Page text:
Book: All the Good Pilgrims: Tales of the Camino de Santiago by Robert Ward
“There’s the sacred side of the Camino… There’s the profane side… In between, there’s good fellowship, moments snatched sipping a vino tinto or quaffing cerveza with unexpected new companions. Bob Ward writes deliciously of these interludes.”
-The Vancouver Sun
“Ward writes with the exuberance and joy of a first-time pilgrim, and the insight and wisdom of an old-timer.”
-Dennis Bock, author of The Good German
From his first journey along the Camino de Santiago, Robert Ward fell in love with the landscape, history, art and romance of this old pilgrimage path. Above all, he fell in love with the people of the Camino, both the welcoming Spaniards and the steadfast pilgrims who come from all over the world to discover what it means to travel five hundred miles, one step at a time.
In All the Good Pilgrims, Ward returns for a fifth trip along the Camino, sharing the way with a Canterbury Tales cast of characters – a wizard from Brazil, a Bavarian Buddha, a repentant French legionnaire, a hard-drinking Quixote in a wheelchair. There are Spice Pilgrims, modern-day Templar Knights, and Saint James himself in the guise of a sturdy Dutchman.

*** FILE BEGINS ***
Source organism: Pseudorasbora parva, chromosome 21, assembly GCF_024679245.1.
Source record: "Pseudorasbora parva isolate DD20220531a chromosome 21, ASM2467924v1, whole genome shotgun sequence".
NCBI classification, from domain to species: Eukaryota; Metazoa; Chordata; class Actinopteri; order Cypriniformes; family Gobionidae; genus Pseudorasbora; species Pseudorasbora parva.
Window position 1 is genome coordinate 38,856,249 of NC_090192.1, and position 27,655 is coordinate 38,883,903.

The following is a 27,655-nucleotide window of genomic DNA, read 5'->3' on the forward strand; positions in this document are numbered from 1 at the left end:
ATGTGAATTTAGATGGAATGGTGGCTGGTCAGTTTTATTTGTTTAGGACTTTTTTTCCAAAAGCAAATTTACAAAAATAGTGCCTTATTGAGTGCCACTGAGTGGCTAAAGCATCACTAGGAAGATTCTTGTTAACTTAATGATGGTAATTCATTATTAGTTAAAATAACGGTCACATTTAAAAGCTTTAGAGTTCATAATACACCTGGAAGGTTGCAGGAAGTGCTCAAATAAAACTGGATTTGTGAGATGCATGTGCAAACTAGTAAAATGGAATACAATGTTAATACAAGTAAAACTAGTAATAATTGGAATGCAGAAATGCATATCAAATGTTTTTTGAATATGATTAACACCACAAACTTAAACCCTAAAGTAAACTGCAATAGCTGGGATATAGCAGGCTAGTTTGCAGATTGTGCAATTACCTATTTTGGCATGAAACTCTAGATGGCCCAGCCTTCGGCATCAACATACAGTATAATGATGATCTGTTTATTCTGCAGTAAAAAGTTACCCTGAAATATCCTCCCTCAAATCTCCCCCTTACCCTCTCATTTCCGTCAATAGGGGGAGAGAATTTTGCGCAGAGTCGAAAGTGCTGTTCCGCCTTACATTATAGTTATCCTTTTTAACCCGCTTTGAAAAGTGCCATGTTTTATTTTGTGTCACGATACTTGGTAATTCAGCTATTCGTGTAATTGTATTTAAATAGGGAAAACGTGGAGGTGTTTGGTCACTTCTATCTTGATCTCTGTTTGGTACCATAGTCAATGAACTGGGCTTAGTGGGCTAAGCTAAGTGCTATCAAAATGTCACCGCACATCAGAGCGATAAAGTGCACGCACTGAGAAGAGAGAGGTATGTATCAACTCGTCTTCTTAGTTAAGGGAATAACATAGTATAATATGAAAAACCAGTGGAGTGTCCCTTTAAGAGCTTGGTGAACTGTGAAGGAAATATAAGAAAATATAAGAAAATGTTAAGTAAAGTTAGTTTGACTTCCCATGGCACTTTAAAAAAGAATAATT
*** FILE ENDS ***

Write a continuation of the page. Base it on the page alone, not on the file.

Ward thinks he’s seen it all, but each day brings new lessons, questions, gifts and challenges. Reminders that it isn’t the pilgrim who walks the Camino; it’s the Camino that walks the pilgrim.
From the Author:
The title All the Good Pilgrims may sound sanctimonious, but really it’s meant to be cheeky. It echoes the words a Spanish pilgrim (Little Miguel, who appears in Virgin Trails) wrote in one of the pilgrim guest books: Buen camino a todos los buenos peregrinos… y a los malos también! Which is to say, “A good journey to all the good pilgrims… and to the bad ones as well!”
I took the inclusive spirit of those words to heart, even if Miguel meant them as a joke. I carry them with me every time I walk the Camino, fingering them like a stone in my pocket. One thing the Camino never lets us forget is that all of us – ‘good’ and ‘bad’ – are walking the same road to the same destination. We’ve got to share that road whether we like it or not. So we might as well like it.